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Micmac embroidery artifacts ‘come home’ to inspire cultural preservation

PRESQUE ISLE, Maine — Thanks to a collaboration with the Bar Harbor-based Abbe Museum, the Aroostook Band of Micmacs were able to temporarily display a crucial piece of their cultural heritage and take the first step toward bringing traditional porcupine quill embroidery practices back to their community.

On Saturday, Sept. 28, Jodi DeBruyne, director of collections and research for the Abbe Museum, exhibited dozens of embroidered boxes as well as a canoe replica and embroidered dining room chair that are permanent objects in the museum’s Micmac collections. The artifacts were on display throughout the afternoon, for community members to observe and learn more about their history, before being taken back to the museum.

The temporary exhibition became possible through a Tribal Heritage Grant that the Micmac’s culture and historic preservation office received from the National Parks Service. Through researching historic documents and records, office staff found much information that confirms how porcupine quill embroidery evolved from 1650, a year before Europeans settled in the United States, and 1750.

“Before European contact Micmac people would dress in white moose hides decorated with porcupine quills. They used quills for hair pieces, arm bands, girdles and head pieces,” said Jennifer Pictou, director of the Micmac culture and historic preservation office. “When the French set up trading posts they described Micmac clothing as ‘beautiful’ and ‘exquisite.’”

But by 1750 the Micmacs had largely abandoned their five traditional porcupine quill embroidery stitch techniques for one quicker method in order to produce items geared toward European tourists. The change, Pictou said, came about because of colonization, a process during which French settlers formed relationships with the Micmacs only to later betray their trust.

“The French willingly and knowingly used alcohol to trick us [Micmac people] into being part of a credit/debit system of trade,” Pictou said. “In order to pay our debt, we had to start hunting for the French and bring them furs. We no longer had the time or resources to create those beautiful outfits.”

Perhaps more hurtful for Pictou was finding out that French settlers used their written records to portray Micmac people as inferior to European culture.

“They wrote about how when the Micmacs came to them after that period they looked like ‘beggers,’” Pictou said. “And they never acknowledged what they [the French] did.”

But instead of completely losing their cultural practices, the Micmacs adapted their porcupine quill embroidery techniques to produce objects such as small boxes and wall pockets, that European tourists purchased and used to keep jewelry and other items, as well as chairs and dining table sets.

Numerous such items were on display during Saturday’s exhibition at the Micmac administration and museum building on 7 Northern Road in Presque Isle. DeBruyne noted that the oldest of the boxes are around 200 years old. A single embroidered chair that the Abbe Museum has in their collection was likely built during the period from 1860 to 1890, during which the Civil War and Reconstruction era occurred in the U.S.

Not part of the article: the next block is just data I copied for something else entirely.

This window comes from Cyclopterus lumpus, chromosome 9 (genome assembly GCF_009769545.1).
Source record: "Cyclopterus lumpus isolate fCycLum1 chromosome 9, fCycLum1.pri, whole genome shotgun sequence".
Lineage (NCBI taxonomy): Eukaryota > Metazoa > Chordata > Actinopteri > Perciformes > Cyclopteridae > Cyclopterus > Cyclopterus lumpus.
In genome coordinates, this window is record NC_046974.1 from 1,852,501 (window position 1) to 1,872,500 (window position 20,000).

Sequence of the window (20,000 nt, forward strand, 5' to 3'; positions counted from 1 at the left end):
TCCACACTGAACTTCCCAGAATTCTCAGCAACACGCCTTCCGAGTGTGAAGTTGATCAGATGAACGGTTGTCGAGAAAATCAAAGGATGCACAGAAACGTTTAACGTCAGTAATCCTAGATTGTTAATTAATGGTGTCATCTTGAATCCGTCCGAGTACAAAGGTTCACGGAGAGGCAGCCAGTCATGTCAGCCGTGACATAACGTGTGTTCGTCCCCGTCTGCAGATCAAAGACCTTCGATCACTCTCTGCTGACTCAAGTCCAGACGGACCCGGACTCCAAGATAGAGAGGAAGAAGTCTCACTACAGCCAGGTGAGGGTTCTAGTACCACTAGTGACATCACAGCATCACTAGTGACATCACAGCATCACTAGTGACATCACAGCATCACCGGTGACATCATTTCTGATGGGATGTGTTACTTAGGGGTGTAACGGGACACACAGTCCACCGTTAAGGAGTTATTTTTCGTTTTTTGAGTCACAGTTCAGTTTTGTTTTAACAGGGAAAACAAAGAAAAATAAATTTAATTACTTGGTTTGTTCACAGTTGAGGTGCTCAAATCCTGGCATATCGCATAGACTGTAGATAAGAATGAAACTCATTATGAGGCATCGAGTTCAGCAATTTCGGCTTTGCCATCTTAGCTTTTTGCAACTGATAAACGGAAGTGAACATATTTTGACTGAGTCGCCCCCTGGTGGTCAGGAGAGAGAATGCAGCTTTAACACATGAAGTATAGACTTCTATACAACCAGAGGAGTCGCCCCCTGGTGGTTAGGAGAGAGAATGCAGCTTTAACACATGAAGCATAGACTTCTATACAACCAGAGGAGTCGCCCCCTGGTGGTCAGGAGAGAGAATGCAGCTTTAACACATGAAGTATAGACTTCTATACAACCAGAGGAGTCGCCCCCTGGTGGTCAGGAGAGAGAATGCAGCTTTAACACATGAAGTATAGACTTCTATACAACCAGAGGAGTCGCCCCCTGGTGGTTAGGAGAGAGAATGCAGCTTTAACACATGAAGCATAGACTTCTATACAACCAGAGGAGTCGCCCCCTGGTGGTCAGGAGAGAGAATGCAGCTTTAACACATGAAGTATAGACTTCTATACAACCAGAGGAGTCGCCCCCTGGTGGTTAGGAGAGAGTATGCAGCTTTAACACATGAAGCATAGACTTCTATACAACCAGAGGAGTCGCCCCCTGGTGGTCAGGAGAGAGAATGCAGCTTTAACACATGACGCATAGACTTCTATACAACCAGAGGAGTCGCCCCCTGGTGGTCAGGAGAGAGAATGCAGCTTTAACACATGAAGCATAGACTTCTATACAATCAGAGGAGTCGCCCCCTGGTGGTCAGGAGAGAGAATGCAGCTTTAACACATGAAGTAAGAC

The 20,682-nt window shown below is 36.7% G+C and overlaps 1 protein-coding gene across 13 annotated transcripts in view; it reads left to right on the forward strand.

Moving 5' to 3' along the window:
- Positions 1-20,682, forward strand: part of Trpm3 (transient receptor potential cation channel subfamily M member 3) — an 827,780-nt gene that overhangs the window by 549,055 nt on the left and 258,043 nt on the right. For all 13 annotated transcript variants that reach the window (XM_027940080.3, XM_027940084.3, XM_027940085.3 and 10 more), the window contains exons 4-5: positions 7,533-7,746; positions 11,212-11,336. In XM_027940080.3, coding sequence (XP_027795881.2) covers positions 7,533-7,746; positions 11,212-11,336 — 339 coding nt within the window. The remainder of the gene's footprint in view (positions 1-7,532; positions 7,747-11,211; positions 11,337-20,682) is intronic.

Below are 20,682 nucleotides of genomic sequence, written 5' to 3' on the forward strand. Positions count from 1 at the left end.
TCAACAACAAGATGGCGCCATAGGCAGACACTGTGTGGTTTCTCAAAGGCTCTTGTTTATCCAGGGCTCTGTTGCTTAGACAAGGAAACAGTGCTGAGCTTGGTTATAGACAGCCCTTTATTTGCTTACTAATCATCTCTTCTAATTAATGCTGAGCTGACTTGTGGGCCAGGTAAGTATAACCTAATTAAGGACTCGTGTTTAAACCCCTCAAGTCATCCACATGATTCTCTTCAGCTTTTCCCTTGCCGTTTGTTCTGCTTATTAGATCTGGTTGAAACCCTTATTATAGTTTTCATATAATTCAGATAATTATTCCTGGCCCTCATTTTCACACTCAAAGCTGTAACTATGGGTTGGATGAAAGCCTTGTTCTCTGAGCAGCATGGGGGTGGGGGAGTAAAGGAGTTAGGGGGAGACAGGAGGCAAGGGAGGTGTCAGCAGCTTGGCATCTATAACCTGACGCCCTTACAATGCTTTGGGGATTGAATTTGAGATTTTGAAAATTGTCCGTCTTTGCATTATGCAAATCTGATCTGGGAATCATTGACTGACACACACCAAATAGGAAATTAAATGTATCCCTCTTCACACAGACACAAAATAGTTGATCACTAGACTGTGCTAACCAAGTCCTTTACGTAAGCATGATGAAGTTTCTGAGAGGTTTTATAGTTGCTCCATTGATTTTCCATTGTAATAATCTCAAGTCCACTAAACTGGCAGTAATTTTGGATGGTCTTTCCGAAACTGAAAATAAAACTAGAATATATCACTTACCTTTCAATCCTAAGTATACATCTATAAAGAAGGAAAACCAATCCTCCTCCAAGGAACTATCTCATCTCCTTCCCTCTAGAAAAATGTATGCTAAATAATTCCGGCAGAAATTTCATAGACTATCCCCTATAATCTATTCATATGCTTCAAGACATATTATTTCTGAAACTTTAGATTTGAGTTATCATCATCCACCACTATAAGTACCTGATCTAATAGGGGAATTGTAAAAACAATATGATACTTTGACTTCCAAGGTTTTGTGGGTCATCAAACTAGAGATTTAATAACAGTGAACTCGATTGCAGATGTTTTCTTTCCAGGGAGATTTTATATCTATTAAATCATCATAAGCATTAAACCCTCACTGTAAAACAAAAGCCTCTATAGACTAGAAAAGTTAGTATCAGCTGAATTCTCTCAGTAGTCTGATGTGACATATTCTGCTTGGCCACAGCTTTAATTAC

DeBruyne said that typically formal museums such as the Abbe do not allow their collections to travel outside of museums. But she saw the collaboration with the Micmacs as an opportunity for the artifacts to “come home” for a day and to allow the community to learn more about their heritage.

“Some of these artifacts have not been home for 200 years,” DeBruyne said. “This is the first time I’ve personally brought artifacts to one of our Wabanaki communities in Maine.”

The Abbe Museum was founded in 1928 and focuses on preserving artifacts from Maine’s four Wabanaki tribes — the Maliseet, Micmac, Penobscot and Passamaquoddy. Located in downtown Bar Harbor, the museum also offers educational programs and an archaeological field school and partners annually with the Maine Indian Basketmakers Alliance to host the Native American Festival every summer.

This wall pocket, made from birchbark and porcupine quills, is an example of numerous items that ancestors of the Aroostook Band of Micmacs would have created to sell to European tourists during the 1800s. (Staff photo/Melissa Lizotte)

Beginning on Oct. 26, the Micmac culture and historic preservation office will host workshops in which a porcupine quill artist from Canada teaches people in the Micmac community traditional embroidery techniques. They will also learn how to harvest bark from birch trees, which historically have provided the base for porcupine quill embroidery.

The porcupine quill embroidery education project came about after the Micmac culture and historic preservation office conducted a community survey to determine how many people were skilled artists in wood carving, basket making, beading and other traditional Micmac artistry.

Their survey found that only one percent of the community’s population knew how to create porcupine quill embroidery.

Donna Sanipass, project coordinator for the Tribal Heritage Grant, said that she hopes the workshops help form a group of community members who become the next porcupine quill embroidery artisans, who can go on to teach younger generations. 

“I want to educate people about who we really are as Micmac,” Sanipass said.

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